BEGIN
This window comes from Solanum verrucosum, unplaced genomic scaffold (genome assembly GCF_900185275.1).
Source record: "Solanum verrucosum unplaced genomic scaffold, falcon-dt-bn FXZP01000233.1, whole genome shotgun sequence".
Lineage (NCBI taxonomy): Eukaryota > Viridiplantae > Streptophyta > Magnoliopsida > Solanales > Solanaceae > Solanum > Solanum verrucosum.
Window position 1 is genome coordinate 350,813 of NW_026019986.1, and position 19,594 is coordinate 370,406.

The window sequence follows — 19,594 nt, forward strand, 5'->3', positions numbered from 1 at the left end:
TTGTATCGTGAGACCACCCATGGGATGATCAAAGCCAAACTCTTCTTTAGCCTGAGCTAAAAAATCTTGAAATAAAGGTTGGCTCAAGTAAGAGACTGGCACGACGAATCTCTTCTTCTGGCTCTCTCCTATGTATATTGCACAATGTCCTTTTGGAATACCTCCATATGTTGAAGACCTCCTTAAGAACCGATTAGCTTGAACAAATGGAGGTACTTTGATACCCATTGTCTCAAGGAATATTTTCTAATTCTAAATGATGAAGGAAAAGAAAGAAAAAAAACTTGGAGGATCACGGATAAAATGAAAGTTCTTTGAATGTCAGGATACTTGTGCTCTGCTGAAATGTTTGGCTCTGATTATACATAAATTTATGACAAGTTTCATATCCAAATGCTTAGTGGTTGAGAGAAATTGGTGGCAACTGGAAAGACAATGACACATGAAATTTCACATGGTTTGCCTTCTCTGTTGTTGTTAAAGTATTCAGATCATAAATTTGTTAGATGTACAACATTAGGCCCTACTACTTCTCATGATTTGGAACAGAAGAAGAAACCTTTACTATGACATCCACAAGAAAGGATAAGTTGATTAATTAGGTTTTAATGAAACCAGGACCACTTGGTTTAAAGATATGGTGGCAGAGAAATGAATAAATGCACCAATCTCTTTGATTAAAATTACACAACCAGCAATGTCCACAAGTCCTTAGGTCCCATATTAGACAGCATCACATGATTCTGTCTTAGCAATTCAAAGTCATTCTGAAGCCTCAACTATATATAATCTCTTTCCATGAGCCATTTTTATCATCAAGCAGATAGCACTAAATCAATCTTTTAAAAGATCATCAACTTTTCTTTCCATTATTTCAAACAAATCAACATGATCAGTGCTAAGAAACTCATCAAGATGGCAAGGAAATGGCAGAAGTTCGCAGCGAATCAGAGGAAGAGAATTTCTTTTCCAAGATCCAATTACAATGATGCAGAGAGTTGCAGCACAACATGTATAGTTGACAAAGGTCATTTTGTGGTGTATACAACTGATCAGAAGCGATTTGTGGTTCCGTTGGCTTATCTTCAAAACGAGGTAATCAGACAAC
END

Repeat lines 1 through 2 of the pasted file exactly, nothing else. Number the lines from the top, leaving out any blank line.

This window comes from Solanum verrucosum, unplaced genomic scaffold (genome assembly GCF_900185275.1).
Source record: "Solanum verrucosum unplaced genomic scaffold, falcon-dt-bn FXZP01000233.1, whole genome shotgun sequence".